Tonsillar Application of AT-2 SIV Affords Partial Protection Against Rectal Challenge With SIVmac239

Center for Biomedical Research, HIV/AIDS Program, Population Council, New York, NY, USA.
JAIDS Journal of Acquired Immune Deficiency Syndromes (Impact Factor: 4.56). 09/2009; 52(4):433-42. DOI: 10.1097/QAI.0b013e3181b880f3
Source: PubMed


Although mucosal responses are important for preventing infections with HIV, the optimal strategies for inducing them remain unclear. To evaluate vaccine strategies targeting the oral mucosal lymphoid tissue inductive sites as an approach to provide immunity at distal sites, we vaccinated healthy macaques via the palatine/lingual tonsils with aldrithiol 2 (AT-2) inactivated Simian immunodeficiency virus (SIV)mac239, combined with CpG-C immunostimulatory oligonucleotide (CpG-C ISS-ODN, C274) as the adjuvant.
Macaques received 5 doses of C274 or control ODN C661 and AT-2 SIV on the tonsillar tissues every 6 weeks before being challenged rectally with SIVmac239, 8 weeks after the last immunization.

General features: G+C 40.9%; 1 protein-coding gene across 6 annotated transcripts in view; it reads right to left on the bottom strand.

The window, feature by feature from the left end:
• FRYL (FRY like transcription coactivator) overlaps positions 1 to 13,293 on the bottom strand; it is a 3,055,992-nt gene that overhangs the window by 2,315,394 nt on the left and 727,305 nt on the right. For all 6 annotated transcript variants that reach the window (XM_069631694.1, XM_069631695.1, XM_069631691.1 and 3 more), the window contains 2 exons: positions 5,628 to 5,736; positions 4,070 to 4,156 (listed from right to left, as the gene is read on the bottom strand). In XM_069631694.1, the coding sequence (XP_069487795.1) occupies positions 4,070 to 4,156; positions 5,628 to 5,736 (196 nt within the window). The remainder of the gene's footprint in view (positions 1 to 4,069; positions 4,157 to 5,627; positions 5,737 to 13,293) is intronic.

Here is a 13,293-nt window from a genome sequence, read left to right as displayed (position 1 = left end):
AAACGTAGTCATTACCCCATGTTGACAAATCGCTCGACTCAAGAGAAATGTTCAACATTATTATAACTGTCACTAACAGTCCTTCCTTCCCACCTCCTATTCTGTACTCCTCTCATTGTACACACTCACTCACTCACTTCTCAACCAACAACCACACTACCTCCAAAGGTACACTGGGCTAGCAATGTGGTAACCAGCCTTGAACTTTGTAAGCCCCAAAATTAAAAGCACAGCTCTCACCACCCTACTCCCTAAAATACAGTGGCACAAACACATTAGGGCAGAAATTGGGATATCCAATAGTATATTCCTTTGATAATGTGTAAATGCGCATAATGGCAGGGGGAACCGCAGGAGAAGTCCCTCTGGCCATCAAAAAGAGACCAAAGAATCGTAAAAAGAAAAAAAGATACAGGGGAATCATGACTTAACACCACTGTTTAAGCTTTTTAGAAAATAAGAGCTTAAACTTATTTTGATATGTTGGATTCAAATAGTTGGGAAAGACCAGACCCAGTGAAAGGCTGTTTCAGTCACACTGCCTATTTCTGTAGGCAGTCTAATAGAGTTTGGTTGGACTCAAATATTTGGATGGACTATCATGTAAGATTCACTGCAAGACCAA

Although no T-cell or B-cell responses were detected in the blood before challenge, antibody (Ab) responses were detected in the rectum. Immunization with AT-2 SIV significantly reduced the frequency of infection compared with nonimmunized controls, irrespective of adjuvant. In the vaccinated animals that became infected, peak viremias were somewhat reduced. SIV-specific responses were detected in the blood once animals became infected with no detectable differences between the differently immunized groups and the controls.
This work provides evidence that vaccine immunogens applied to the oral mucosal associated lymphoid tissues can provide benefit against rectal challenge, a finding with important implications for mucosal vaccination strategies.

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Available from: Panagiotis Vagenas, Sep 30, 2015
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    • "In the study described here, cats repeatedly exposed to heterologous cells had reduced proviral burden when compared to cats receiving media alone following mucosal challenge with cell-associated but not cell-free FIV. While the final numbers of animals in each challenge group were relatively small (n = 4), we and others have demonstrated relevant challenge findings in the FIV and SIV animal models with final group sizes in this range [42-44]. In addition, cats mucosally exposed to heterologous cells had shifts in lymphocyte activation as well as proliferation against cellular antigens, including cells (Mya-1) that they had not been previously exposed to. "